The Confucius Institute
The South African Government has entered into the BRICS agreement which has resulted in a number of commerce, trade, industry, science, academic, political and social agreements and exchanges. China has become an important partner to South Africa, and as a result it has become important for many South Africans, from different spheres, to learn to speak, read and write Mandarin. The UJ Confucius Institute will be offering Mandarin on different proficiency levels.
Contact with Chinese colleagues, however, extends beyond language, and an understanding of Chinese culture is essential. The UJ Confucius Institute will also be offering a number of cultural courses and events to enhance a better understanding of Chinese culture.
Heads of Institute
A native of Jingzhou City, Hubei Province, Prof Peng succeeds Prof Yin Fulin, who is also a Professor and former Dean in Nanjing Tech University (NTU). Prof Peng has a background in law and served in various capacities, including lecturing and researching in conflict of laws between Hong Kong and the mainland People’s Republic of China, as well as involved with civil procedure law.
Prof Peng’s term is set to last until early 2020, and she expressed that she is looking forward to working with the UJ stakeholders to advance the UJCI and the university in general. Prof Peng will be working closely with Dr David Monyae her South African counterpart.
The UJCI, which formally began operation in 2016, is mandated to teach Mandarin to all staff, students and members of the community interested in learning it, as well as facilitating scholarships and opportunities to travel to China for interested individuals.
The institute also periodically carries out festivals to mark important Chinese holidays. This is in line with its promotion of Chinese language and culture, a mandate carried out by all Confucius Institutes in the country, of which only four exists, and UJCI is the youngest. The UJCI also hosts research seminars and public dialogues on political and economic matters to do with Africa-China relations as well as BRICS.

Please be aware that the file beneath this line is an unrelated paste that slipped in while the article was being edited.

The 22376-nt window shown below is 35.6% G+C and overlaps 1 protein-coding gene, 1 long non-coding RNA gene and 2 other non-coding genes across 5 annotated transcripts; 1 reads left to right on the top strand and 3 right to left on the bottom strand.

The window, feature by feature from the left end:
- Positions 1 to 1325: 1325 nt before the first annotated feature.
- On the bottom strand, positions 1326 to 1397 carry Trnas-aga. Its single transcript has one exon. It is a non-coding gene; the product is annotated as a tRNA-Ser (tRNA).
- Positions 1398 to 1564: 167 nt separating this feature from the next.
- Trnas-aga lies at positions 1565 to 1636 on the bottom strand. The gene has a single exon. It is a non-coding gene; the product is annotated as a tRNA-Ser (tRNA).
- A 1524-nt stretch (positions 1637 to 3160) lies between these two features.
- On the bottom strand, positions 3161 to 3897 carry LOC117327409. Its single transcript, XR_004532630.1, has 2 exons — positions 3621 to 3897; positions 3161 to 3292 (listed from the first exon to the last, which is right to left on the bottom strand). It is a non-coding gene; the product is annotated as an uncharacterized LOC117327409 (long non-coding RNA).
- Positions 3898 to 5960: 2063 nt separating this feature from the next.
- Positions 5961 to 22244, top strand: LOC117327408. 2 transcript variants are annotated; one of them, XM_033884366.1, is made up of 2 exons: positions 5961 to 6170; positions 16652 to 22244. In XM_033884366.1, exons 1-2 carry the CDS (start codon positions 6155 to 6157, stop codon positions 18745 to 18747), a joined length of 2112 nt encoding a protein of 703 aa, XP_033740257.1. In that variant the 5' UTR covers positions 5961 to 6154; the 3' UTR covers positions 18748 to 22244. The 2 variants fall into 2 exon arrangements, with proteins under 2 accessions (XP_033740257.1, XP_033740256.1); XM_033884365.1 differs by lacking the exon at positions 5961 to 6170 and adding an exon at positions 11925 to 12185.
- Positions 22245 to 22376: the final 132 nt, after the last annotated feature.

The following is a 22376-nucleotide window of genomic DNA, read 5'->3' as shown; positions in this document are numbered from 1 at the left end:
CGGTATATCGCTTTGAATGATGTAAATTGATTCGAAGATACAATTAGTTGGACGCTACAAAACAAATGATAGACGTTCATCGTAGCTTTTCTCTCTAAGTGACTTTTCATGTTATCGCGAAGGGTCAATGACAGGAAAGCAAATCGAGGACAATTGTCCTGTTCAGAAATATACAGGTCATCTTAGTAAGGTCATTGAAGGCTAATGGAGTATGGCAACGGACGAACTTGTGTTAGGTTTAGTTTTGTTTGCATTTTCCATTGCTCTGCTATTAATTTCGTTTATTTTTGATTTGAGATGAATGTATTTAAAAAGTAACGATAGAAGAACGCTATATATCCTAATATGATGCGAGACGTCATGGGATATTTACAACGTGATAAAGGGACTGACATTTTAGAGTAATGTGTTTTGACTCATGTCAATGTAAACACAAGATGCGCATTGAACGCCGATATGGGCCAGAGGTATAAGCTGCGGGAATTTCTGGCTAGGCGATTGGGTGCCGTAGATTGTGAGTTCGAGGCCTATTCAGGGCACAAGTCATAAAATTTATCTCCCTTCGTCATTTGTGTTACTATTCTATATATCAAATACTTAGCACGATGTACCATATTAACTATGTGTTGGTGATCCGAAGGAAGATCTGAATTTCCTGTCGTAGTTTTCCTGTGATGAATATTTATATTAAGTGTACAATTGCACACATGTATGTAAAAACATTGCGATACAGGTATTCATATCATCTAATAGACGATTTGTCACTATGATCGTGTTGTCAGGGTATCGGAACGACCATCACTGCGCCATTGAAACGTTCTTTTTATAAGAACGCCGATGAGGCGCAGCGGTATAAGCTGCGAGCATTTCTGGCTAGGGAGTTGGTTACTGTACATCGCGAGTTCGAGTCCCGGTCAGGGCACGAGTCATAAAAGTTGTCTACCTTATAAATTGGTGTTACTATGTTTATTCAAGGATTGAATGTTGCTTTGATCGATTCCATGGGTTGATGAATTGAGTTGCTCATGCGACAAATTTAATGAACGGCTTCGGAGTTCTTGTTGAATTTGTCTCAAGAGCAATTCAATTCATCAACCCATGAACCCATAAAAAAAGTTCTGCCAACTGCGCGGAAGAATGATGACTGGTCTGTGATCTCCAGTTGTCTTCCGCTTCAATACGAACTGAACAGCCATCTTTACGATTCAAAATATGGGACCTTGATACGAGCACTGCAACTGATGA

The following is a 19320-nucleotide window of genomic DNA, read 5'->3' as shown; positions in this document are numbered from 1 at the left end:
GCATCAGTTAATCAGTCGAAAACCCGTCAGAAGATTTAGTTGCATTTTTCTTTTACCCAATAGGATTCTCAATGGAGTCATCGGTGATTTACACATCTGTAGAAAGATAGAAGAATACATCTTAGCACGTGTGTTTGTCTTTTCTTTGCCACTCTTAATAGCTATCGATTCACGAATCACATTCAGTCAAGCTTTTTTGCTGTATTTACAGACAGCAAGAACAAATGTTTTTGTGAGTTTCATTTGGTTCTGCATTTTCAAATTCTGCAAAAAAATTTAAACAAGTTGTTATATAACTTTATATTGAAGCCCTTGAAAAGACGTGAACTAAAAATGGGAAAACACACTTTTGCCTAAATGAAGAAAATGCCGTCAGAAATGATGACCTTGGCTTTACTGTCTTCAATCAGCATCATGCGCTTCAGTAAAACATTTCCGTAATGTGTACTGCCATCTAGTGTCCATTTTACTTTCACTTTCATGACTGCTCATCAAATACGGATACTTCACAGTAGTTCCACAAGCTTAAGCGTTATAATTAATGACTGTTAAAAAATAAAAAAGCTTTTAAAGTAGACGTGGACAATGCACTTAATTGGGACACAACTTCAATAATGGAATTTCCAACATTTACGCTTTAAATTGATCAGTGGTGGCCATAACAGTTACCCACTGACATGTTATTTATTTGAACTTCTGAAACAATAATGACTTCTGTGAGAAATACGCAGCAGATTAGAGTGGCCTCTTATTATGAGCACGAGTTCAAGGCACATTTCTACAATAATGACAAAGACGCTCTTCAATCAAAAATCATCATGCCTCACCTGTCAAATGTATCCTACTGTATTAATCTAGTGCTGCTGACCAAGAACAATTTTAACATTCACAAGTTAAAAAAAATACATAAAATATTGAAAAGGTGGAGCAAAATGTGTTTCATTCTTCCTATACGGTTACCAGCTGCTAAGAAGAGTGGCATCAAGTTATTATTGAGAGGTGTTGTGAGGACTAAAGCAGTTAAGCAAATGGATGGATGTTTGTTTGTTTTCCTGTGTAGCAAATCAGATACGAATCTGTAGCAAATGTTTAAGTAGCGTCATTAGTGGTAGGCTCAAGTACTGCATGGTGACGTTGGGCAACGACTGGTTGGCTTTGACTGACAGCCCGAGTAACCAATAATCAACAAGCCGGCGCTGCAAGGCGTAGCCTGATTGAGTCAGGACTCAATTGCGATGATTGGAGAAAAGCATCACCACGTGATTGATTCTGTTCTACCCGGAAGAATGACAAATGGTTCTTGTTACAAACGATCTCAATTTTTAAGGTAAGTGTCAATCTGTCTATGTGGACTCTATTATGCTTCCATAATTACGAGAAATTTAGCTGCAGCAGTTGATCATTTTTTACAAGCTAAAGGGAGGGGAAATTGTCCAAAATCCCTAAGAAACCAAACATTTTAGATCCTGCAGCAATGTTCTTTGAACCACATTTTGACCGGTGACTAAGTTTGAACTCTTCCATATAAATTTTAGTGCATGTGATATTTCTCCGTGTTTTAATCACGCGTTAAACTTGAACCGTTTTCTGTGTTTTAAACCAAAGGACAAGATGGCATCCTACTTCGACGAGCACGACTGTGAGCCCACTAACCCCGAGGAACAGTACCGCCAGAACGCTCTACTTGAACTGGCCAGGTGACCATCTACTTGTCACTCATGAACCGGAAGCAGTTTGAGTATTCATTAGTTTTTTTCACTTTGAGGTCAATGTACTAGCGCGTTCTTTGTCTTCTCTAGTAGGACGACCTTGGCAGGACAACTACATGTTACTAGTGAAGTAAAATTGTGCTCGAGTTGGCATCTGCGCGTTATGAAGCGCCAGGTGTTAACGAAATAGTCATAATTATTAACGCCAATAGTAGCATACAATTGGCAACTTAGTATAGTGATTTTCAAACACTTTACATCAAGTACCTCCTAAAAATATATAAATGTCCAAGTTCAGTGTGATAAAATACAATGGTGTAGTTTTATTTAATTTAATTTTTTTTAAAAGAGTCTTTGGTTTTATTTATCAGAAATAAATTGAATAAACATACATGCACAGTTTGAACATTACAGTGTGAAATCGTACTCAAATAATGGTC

The flagship institute has recently launched two knowledge products; the UJCI Africa-China Occasional Paper Series and Policy Brief Series to be found here.
Africa, China – together, investing in a better future for all
The philosophy of Confucius emphasises personal and governmental morality, correctness of social relationships, justice and sincerity. These values are shared by both the University of Johannesburg and Nanjing University, located in Nanjing, China, and one of the oldest and most prestigious institutions of higher learning in China. It is also this University that has an agreement in place with UJ to be the collaborative partner for the UJ’s Confucius Institute – one of only five such institutes in SA.
It is through this newly formed collaboration that research, interaction between students and staff, exchange programmes and learning about each other’s cultures and languages, are now realised.
China has moved from one of the poorest countries in the world to the second largest economy globally in a very short period of time of about 30 years. The Chinese economy remains the major driver of global growth for the foreseeable future.
What if we could learn from China? What if we could mimic their astounding success of growth right here on the African continent? What if South Africa can, just like China, move from being a poor country to one of the largest economies globally? What if we could advance our interest as Africans through our relationship with China? What if we could effectively and with insight, negotiate with Chinese at business, government and institutional level?
Well we can. It starts with collaborations between universities and institutes such as the Confucius Institute. This is to become a reality. China has achieved the impossible. So why can’t we?